Trapunto is a whole cloth quilting technique which produces a raised surface on the quilt. Trapunto patterns consist of vines, leaves, grapes, cherries, etc.
Trapunto originated in Italy in the early 16th century. It made it's way through France into England. From there it came to the United States in the the late 1700's and remained popular until the Civil War. There was a revival in the early 1900's and again more recently.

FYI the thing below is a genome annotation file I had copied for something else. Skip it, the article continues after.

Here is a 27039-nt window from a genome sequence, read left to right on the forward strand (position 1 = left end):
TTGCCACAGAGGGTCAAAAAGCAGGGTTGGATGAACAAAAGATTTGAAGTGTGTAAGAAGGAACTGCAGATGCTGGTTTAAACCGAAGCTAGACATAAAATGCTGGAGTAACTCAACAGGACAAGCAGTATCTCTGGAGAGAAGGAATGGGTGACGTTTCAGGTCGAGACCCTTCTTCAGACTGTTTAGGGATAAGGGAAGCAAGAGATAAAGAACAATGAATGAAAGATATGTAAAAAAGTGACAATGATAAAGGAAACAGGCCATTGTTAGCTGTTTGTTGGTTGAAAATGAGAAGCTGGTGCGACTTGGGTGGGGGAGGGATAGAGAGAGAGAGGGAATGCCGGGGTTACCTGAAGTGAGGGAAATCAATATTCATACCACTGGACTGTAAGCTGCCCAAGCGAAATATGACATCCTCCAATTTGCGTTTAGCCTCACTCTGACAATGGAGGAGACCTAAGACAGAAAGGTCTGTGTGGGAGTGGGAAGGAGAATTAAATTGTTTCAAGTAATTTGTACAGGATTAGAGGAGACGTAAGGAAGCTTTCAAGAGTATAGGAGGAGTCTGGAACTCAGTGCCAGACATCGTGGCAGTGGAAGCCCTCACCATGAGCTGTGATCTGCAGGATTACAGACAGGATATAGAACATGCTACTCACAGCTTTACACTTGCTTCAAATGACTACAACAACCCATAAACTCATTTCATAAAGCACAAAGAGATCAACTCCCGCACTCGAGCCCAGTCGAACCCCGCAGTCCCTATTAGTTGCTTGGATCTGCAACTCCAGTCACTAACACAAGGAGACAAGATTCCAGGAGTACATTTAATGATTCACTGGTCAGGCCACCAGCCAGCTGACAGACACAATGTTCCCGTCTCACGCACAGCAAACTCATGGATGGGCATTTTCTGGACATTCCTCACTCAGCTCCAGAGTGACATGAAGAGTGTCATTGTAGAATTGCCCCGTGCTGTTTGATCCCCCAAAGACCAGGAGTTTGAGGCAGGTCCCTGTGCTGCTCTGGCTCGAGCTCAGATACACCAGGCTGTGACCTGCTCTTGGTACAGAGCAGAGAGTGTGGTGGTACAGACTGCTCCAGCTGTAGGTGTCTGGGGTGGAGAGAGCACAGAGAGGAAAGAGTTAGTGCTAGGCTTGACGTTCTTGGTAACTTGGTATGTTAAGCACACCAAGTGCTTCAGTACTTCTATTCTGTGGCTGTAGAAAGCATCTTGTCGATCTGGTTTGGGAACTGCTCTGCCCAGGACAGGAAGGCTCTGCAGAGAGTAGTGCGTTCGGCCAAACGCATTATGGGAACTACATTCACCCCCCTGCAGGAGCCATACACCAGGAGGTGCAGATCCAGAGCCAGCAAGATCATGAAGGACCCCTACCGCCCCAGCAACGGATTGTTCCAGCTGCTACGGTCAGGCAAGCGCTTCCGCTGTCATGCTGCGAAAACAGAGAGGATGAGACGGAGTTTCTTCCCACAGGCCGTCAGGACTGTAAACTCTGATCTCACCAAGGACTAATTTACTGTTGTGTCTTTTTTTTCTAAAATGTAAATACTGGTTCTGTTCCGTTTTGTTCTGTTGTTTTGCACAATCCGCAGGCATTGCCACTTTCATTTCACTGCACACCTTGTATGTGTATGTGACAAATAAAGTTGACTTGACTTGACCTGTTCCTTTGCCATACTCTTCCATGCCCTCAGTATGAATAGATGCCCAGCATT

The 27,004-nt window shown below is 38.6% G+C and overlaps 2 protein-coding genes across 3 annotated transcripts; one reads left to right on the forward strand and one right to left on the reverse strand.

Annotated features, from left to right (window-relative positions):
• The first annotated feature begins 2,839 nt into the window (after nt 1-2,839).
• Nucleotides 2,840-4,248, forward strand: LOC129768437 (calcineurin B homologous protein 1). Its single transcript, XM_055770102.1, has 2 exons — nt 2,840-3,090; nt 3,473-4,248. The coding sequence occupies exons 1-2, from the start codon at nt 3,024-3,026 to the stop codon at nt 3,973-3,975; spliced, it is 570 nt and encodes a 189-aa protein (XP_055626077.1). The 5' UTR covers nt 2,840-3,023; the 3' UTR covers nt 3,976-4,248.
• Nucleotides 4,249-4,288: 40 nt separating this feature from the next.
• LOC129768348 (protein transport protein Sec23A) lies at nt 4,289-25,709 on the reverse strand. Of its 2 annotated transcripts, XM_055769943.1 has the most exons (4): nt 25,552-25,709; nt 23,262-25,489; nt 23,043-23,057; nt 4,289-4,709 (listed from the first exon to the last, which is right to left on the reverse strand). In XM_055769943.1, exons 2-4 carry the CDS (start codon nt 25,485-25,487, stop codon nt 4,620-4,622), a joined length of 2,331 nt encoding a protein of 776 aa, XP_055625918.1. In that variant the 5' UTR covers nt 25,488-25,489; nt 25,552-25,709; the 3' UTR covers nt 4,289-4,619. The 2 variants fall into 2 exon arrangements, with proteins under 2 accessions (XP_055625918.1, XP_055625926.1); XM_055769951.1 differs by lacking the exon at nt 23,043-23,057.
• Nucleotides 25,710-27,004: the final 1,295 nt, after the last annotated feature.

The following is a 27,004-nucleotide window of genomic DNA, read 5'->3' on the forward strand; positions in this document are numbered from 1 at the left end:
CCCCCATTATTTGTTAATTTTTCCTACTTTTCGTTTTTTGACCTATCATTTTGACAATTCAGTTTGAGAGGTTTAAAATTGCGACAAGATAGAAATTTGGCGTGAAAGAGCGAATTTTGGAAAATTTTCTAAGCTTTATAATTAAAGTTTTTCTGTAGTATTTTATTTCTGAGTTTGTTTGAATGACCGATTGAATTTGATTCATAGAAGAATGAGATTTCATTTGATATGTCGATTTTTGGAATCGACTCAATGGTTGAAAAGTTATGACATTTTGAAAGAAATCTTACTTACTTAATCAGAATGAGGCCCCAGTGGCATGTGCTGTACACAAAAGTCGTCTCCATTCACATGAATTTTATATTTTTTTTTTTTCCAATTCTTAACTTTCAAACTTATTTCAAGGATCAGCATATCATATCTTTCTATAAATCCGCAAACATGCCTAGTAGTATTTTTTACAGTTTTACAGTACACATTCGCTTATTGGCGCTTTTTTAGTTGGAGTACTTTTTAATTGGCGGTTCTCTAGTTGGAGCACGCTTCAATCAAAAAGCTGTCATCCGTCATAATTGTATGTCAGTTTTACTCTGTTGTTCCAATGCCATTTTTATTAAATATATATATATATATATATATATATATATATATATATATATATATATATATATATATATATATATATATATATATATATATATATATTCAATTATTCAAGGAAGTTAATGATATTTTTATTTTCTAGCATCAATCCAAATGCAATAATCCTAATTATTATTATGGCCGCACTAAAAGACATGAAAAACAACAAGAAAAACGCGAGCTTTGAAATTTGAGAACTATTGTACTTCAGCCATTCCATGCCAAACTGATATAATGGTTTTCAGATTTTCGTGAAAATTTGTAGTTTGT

Traditional Method was done by layering two pieces of fabric together. The design is completely quilted. The vines and straight line patterns are threaded with a soft yarn or cording. The rounder shapes of the motif are stuffed with small amounts of batting "teased" through the loosened fibers of the back. This was much easier with the homespun fabrics which were more loosely woven than today's fabrics.
Source for Whole Cloth Patterns:
The Stencil Company
Trapunto by Machine by Hari Walner
Trapunto and Stippling by John Flynn
Trapunto: The Handbook of Stuffed Quilting by Sue H. Rodgers